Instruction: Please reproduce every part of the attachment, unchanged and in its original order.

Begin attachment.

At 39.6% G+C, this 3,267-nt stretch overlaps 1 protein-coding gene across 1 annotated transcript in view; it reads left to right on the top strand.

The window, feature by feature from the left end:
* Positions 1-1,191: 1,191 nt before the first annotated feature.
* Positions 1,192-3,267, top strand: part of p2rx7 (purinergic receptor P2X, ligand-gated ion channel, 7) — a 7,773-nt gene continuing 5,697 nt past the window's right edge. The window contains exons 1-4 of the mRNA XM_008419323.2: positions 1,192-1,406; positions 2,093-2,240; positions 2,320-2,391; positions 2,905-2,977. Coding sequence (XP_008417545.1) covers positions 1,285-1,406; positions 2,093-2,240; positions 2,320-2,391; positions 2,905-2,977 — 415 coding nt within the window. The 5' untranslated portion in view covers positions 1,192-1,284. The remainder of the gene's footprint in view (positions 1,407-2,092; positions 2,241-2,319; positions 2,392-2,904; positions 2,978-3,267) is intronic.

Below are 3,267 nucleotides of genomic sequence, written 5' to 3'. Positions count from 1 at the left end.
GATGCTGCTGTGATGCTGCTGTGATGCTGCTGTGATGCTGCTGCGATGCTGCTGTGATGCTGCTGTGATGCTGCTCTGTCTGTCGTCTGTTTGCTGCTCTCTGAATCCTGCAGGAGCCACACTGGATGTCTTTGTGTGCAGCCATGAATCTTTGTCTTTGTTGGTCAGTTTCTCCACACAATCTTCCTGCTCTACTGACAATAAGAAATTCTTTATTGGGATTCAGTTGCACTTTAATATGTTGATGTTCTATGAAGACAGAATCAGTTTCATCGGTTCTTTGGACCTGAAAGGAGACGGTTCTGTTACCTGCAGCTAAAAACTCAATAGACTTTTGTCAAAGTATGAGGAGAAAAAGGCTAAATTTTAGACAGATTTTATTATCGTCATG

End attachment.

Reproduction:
At 39.6% G+C, this 3,267-nt stretch overlaps 1 protein-coding gene across 1 annotated transcript in view; it reads left to right on the top strand.

The window, feature by feature from the left end:
* Positions 1-1,191: 1,191 nt before the first annotated feature.
* Positions 1,192-3,267, top strand: part of p2rx7 (purinergic receptor P2X, ligand-gated ion channel, 7) — a 7,773-nt gene continuing 5,697 nt past the window's right edge. The window contains exons 1-4 of the mRNA XM_008419323.2: positions 1,192-1,406; positions 2,093-2,240; positions 2,320-2,391; positions 2,905-2,977. Coding sequence (XP_008417545.1) covers positions 1,285-1,406; positions 2,093-2,240; positions 2,320-2,391; positions 2,905-2,977 — 415 coding nt within the window. The 5' untranslated portion in view covers positions 1,192-1,284. The remainder of the gene's footprint in view (positions 1,407-2,092; positions 2,241-2,319; positions 2,392-2,904; positions 2,978-3,267) is intronic.

Below are 3,267 nucleotides of genomic sequence, written 5' to 3'. Positions count from 1 at the left end.
GATGCTGCTGTGATGCTGCTGTGATGCTGCTGTGATGCTGCTGCGATGCTGCTGTGATGCTGCTGTGATGCTGCTCTGTCTGTCGTCTGTTTGCTGCTCTCTGAATCCTGCAGGAGCCACACTGGATGTCTTTGTGTGCAGCCATGAATCTTTGTCTTTGTTGGTCAGTTTCTCCACACAATCTTCCTGCTCTACTGACAATAAGAAATTCTTTATTGGGATTCAGTTGCACTTTAATATGTTGATGTTCTATGAAGACAGAATCAGTTTCATCGGTTCTTTGGACCTGAAAGGAGACGGTTCTGTTACCTGCAGCTAAAAACTCAATAGACTTTTGTCAAAGTATGAGGAGAAAAAGGCTAAATTTTAGACAGATTTTATTATCGTCATG